From their initial research, Minda, Nadler, and Rabi, theorized that positive moods are more likely to enable cognitive flexibility. The theory stated that people who are in a positive mood are much more likely to accept what they learn and think due to having an “open mind,” so to speak.

After testing 87 subjects split into three groups, where one group watched positive videos on YouTube, another group watched negative videos, and the third group participated in a neutral mood activity, the researchers discovered that students in the first group were much more likely to score well on the computerized tests of thinking ability than students in either of the other groups.

However, the researchers also learned that the students exposed to negative videos performed comparably just as well as the students who watched neutral videos; not worse or better.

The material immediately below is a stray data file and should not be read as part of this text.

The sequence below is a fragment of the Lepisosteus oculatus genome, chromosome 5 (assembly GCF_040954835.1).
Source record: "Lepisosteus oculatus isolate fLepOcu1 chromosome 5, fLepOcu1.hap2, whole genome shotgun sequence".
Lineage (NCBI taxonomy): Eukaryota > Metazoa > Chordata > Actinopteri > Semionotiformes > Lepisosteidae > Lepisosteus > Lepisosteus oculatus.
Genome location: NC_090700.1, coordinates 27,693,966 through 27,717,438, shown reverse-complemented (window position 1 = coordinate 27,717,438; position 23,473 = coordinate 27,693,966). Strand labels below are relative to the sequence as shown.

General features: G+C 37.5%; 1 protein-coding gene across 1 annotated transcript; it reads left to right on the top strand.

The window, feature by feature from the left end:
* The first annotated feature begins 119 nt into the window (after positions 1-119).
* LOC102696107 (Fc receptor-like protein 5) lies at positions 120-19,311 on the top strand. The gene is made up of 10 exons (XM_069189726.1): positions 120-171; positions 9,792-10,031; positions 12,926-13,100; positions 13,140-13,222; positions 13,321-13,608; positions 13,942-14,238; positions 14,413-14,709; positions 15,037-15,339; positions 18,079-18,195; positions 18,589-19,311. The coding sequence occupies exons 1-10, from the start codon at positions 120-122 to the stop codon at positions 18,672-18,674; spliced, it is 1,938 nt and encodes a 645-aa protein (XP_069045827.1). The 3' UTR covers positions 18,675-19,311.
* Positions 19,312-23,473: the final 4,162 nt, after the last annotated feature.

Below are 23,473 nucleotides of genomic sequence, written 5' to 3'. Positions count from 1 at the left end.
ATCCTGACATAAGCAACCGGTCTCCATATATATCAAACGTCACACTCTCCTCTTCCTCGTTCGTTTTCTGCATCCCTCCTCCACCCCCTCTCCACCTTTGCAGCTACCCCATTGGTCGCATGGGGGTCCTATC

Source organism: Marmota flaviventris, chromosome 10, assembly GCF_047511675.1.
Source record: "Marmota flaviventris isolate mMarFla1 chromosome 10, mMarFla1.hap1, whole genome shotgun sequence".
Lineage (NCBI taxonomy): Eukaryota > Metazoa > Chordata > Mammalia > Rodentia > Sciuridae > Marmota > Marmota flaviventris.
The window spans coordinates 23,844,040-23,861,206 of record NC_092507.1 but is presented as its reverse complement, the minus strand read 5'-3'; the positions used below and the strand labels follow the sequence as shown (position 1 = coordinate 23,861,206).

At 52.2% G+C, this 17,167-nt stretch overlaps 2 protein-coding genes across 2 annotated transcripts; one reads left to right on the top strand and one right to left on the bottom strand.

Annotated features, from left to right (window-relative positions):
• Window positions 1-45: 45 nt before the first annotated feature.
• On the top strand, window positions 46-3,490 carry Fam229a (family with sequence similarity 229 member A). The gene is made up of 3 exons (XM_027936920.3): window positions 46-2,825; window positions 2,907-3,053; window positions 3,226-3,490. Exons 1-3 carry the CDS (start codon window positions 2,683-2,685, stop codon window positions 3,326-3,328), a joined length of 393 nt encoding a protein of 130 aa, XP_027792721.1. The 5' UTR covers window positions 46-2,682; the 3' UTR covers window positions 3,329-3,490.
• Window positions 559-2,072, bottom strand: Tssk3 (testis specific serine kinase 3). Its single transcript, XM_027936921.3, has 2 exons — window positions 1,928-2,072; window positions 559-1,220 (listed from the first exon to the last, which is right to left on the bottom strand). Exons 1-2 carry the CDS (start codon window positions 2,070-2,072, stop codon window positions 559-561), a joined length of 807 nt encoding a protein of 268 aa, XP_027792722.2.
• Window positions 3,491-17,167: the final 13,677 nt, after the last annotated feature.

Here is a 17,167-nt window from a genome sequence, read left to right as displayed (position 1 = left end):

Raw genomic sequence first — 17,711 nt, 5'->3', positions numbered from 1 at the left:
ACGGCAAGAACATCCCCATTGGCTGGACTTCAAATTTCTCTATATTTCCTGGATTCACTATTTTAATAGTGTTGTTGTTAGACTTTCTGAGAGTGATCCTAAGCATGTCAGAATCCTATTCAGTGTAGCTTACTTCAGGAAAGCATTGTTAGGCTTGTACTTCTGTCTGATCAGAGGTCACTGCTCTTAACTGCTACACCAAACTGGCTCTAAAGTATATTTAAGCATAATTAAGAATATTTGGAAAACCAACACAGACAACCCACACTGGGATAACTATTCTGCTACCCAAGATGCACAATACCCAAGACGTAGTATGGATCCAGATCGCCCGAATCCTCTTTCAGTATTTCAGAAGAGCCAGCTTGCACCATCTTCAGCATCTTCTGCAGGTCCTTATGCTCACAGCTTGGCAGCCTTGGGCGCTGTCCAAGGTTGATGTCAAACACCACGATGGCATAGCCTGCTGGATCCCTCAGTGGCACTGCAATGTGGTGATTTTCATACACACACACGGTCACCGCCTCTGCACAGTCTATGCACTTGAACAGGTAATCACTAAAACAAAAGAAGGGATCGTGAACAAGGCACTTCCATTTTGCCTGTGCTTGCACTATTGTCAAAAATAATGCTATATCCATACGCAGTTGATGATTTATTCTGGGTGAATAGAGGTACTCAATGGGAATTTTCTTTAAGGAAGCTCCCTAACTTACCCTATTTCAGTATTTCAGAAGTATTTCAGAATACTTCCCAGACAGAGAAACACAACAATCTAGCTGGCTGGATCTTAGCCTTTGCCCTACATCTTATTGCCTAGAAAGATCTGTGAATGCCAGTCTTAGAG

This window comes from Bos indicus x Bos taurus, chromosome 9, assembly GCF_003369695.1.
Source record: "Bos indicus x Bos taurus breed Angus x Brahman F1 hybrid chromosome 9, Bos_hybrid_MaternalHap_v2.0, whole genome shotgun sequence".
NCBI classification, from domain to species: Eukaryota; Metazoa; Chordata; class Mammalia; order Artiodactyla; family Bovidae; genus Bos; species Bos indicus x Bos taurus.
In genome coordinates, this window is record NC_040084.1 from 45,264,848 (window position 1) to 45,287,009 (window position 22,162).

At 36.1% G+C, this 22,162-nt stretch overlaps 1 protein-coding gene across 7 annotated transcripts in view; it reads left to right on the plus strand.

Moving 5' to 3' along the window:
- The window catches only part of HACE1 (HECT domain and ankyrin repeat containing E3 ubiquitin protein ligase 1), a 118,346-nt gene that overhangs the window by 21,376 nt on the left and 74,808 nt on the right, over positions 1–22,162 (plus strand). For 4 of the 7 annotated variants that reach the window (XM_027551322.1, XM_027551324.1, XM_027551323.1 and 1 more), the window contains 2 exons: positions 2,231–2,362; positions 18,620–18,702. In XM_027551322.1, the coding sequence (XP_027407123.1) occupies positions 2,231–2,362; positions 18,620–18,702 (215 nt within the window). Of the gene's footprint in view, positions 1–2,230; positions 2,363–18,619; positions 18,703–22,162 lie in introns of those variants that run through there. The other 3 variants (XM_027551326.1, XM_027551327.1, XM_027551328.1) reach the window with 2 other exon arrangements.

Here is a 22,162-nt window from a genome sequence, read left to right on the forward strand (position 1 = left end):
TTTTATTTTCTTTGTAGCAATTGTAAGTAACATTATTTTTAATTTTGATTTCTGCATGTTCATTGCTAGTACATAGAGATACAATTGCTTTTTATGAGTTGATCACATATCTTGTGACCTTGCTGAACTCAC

In effect: those in a positive mood were likely to adopt an “open minded” attitude, while the negative moods had no measurable impact on thinking.

So there we have it, a positive mood is more likely to help you be creative because it allows you to open your mind to possibilities, right?

Not quite. Let’s look at the other end of the spectrum too.

How negative moods affect creativity

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In a more recent (and often cited) study by Joseph Forgas of University of New South Wales, research showed that being in a negative mood improved memory, removed cognitive biases (clarifying thinking patterns), and improved motivation, amongst other cognitive benefits.2